REVIEW – All you hungry kids out there with sophisticated palates but unsophisticated wallets are in for a treat. Restaurant Week is soon to be upon us. That means you can eat as much Maine lobster tail and overpriced crème brulee as your little heart desires – that is, as much as the restricted menu allows – for as little as $30 a head.
Expand your dining horizons and experience Philadelphia’s finest restaurants at their lowest prices from Sept. 23-28. We can’t all get reservations at Le Bec Fin that week, but there are some other charming places worthy of a taste.
On a week-long tour of some seriously expensive restaurants, I discovered some culinary gems, each one with its own specialties. The best place to go in the city for a date, hands-down, is Bistro Romano, located in Society Hill on Lombard Street.
While sitting at the romantic candle-lit table with my parents, I couldn’t help but picture myself there with an attractive male counterpart instead. It offers delicious Italian dishes such as lobster ravioli and tilapia scampi. The tables are quaint and private, the pianist is constantly playing Frank Sinatra and Billy Joel classics and the wine list is extensive.
Lovers or soon-to-be lovers, definitely check it out.
If you’re more into a group effort and you happen to love dining trends from the 1970s, you need to hit up The Melting Pot at 1219 Filbert St. for a fondue extravaganza.
Offering four courses, three of which are served communal dip-and-eat style, this place is seriously tasty. Filet mignon and fresh salmon can be skewered and cooked to your liking (since you do the cooking) in a personal pot. Plus, you will gasp with delight at the sight of the dessert tray carrying an array of cheesecake, brownies, strawberries and other delicacies dipped into a warm chocolate fondue.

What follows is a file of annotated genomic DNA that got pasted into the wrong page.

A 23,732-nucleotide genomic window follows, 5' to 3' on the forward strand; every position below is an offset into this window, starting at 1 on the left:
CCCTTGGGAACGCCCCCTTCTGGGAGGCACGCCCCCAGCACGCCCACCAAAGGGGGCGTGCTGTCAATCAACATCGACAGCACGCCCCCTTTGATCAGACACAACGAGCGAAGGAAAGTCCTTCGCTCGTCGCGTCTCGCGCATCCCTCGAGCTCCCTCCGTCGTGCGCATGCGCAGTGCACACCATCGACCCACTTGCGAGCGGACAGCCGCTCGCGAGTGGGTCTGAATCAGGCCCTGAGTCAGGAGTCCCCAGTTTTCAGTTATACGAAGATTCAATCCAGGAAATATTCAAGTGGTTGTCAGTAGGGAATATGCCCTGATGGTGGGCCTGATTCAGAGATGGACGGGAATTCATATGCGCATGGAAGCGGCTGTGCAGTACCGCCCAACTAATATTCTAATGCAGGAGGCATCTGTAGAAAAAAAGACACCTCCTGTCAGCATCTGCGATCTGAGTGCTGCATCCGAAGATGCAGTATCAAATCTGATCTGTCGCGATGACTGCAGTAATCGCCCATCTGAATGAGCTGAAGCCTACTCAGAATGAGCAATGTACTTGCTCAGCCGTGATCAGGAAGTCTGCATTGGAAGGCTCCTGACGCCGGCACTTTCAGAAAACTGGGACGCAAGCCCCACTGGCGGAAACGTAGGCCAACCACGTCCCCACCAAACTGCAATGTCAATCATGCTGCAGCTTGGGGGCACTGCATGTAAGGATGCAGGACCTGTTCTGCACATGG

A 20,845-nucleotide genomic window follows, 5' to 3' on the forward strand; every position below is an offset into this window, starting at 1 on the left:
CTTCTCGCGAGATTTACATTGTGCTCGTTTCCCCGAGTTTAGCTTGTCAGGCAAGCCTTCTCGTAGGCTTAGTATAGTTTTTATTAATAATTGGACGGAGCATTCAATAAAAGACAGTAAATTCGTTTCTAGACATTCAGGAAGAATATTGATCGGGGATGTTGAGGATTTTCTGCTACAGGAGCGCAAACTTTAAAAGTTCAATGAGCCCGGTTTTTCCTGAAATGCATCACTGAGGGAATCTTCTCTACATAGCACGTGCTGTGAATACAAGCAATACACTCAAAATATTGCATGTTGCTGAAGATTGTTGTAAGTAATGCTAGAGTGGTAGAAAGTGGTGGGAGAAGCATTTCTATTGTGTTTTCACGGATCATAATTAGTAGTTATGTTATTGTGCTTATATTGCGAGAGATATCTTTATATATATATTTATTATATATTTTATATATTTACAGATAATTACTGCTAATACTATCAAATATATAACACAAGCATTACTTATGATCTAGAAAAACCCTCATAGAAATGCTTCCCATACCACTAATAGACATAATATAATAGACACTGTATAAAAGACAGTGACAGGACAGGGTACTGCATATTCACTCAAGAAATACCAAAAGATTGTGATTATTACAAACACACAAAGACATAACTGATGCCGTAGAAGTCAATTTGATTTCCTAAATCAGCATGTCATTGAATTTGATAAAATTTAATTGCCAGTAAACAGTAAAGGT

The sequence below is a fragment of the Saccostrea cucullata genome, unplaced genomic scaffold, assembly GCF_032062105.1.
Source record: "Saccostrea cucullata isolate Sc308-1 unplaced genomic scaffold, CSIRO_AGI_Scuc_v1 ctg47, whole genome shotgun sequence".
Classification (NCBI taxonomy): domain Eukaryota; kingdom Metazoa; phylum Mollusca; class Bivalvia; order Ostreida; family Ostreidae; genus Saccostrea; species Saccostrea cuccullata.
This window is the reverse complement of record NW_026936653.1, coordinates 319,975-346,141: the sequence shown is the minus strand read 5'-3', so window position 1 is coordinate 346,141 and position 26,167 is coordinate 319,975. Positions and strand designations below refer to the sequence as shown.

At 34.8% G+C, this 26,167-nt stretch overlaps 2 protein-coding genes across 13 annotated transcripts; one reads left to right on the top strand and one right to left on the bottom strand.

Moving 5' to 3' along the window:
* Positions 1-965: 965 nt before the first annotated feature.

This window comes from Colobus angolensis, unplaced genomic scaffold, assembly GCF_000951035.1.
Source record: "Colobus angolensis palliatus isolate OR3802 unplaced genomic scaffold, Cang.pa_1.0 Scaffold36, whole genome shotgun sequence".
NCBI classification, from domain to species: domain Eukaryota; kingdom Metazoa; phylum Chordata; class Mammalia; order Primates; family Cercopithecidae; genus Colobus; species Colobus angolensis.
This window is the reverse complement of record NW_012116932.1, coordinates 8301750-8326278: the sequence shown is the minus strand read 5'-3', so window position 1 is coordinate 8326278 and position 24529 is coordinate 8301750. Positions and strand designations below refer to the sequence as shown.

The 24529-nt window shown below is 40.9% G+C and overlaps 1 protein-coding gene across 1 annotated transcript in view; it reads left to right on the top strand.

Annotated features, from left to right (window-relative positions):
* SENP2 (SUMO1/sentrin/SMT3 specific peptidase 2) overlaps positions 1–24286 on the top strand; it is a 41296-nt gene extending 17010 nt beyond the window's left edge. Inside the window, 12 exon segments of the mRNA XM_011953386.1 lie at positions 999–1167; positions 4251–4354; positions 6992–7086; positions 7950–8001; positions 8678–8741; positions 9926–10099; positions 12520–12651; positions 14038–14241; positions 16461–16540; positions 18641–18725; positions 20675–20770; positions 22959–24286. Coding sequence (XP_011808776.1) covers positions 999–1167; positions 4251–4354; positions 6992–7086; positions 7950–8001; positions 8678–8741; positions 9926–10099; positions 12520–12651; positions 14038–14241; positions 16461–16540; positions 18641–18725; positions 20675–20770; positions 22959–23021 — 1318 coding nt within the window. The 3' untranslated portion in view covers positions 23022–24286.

I like celebrities. Celebrities like Bookbinders on Second and Walnut streets. Therefore, I like Bookbinders on Second and Walnut streets. This place is a Philadelphia landmark. It used to be frequented by the likes of Joe DiMaggio, Elizabeth Taylor, the Rat Pack and David Bowie, which makes it awesome by default.
It’s been around since 1865, so it has had enough time to perfect a seafood menu mixed with other non-fishy dishes to please just about anyone. If you’re in the mood to feel classy, head on over to Bookbinders and keep your eyes open for the famous folks.
It’s questionable what the restaurant scene in Philadelphia these days would be like without Stephen Starr and his numerous eateries. Perhaps a little less pretentious and cutting edge. I like pretense, though, and the air of upscale makes Tangerine, located at 232 Market St., a fun place to eat. The smooth leather seats, twinkling lights and swanky wall colors are visually appealing and make it the prettiest place to dine in the city. The Mediterranean-style food is different and delish. Don’t think twice about the chocolate and bananas for dessert.
For those of you who appreciate a great meal but don’t want to empty your pockets, make your reservations for Restaurant Week now or you’ll be paying full price later.
Leeann Hamilton can be reached at firstname.lastname@example.org.